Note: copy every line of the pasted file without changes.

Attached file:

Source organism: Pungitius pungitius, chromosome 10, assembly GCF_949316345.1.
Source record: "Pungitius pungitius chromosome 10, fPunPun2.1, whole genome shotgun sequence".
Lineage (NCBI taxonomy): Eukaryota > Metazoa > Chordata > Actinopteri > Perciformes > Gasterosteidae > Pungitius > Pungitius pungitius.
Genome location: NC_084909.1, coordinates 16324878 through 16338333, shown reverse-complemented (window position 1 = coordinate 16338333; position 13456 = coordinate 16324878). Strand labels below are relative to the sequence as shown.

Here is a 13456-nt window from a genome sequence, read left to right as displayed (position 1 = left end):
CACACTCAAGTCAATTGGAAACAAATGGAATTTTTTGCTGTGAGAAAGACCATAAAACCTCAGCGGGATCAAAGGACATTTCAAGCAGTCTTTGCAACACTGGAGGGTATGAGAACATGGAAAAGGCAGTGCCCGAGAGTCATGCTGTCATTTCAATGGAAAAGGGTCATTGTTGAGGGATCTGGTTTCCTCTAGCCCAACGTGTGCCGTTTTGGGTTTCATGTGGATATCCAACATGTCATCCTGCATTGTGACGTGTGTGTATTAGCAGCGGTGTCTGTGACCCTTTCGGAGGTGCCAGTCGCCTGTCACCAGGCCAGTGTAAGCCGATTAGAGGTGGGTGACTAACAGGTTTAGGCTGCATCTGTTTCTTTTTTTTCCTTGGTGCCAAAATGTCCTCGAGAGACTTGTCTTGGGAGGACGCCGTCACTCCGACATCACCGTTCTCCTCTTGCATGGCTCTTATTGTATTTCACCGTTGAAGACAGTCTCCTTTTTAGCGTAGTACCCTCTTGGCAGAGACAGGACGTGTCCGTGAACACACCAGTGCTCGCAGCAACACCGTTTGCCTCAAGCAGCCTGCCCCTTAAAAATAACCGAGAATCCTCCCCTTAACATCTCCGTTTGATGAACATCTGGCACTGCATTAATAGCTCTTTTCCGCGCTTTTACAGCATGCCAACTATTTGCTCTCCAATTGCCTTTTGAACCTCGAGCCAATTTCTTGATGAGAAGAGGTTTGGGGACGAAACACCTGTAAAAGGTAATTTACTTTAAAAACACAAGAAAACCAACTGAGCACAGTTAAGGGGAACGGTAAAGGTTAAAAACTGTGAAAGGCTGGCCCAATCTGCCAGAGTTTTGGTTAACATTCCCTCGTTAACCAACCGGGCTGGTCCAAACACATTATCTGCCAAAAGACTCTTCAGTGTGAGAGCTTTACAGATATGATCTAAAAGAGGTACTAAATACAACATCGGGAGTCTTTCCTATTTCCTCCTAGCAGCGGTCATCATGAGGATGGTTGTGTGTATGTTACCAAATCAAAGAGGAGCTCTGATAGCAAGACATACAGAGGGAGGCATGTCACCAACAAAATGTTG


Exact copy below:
Source organism: Pungitius pungitius, chromosome 10, assembly GCF_949316345.1.
Source record: "Pungitius pungitius chromosome 10, fPunPun2.1, whole genome shotgun sequence".
Lineage (NCBI taxonomy): Eukaryota > Metazoa > Chordata > Actinopteri > Perciformes > Gasterosteidae > Pungitius > Pungitius pungitius.
Genome location: NC_084909.1, coordinates 16324878 through 16338333, shown reverse-complemented (window position 1 = coordinate 16338333; position 13456 = coordinate 16324878). Strand labels below are relative to the sequence as shown.

Here is a 13456-nt window from a genome sequence, read left to right as displayed (position 1 = left end):
CACACTCAAGTCAATTGGAAACAAATGGAATTTTTTGCTGTGAGAAAGACCATAAAACCTCAGCGGGATCAAAGGACATTTCAAGCAGTCTTTGCAACACTGGAGGGTATGAGAACATGGAAAAGGCAGTGCCCGAGAGTCATGCTGTCATTTCAATGGAAAAGGGTCATTGTTGAGGGATCTGGTTTCCTCTAGCCCAACGTGTGCCGTTTTGGGTTTCATGTGGATATCCAACATGTCATCCTGCATTGTGACGTGTGTGTATTAGCAGCGGTGTCTGTGACCCTTTCGGAGGTGCCAGTCGCCTGTCACCAGGCCAGTGTAAGCCGATTAGAGGTGGGTGACTAACAGGTTTAGGCTGCATCTGTTTCTTTTTTTTCCTTGGTGCCAAAATGTCCTCGAGAGACTTGTCTTGGGAGGACGCCGTCACTCCGACATCACCGTTCTCCTCTTGCATGGCTCTTATTGTATTTCACCGTTGAAGACAGTCTCCTTTTTAGCGTAGTACCCTCTTGGCAGAGACAGGACGTGTCCGTGAACACACCAGTGCTCGCAGCAACACCGTTTGCCTCAAGCAGCCTGCCCCTTAAAAATAACCGAGAATCCTCCCCTTAACATCTCCGTTTGATGAACATCTGGCACTGCATTAATAGCTCTTTTCCGCGCTTTTACAGCATGCCAACTATTTGCTCTCCAATTGCCTTTTGAACCTCGAGCCAATTTCTTGATGAGAAGAGGTTTGGGGACGAAACACCTGTAAAAGGTAATTTACTTTAAAAACACAAGAAAACCAACTGAGCACAGTTAAGGGGAACGGTAAAGGTTAAAAACTGTGAAAGGCTGGCCCAATCTGCCAGAGTTTTGGTTAACATTCCCTCGTTAACCAACCGGGCTGGTCCAAACACATTATCTGCCAAAAGACTCTTCAGTGTGAGAGCTTTACAGATATGATCTAAAAGAGGTACTAAATACAACATCGGGAGTCTTTCCTATTTCCTCCTAGCAGCGGTCATCATGAGGATGGTTGTGTGTATGTTACCAAATCAAAGAGGAGCTCTGATAGCAAGACATACAGAGGGAGGCATGTCACCAACAAAATGTTG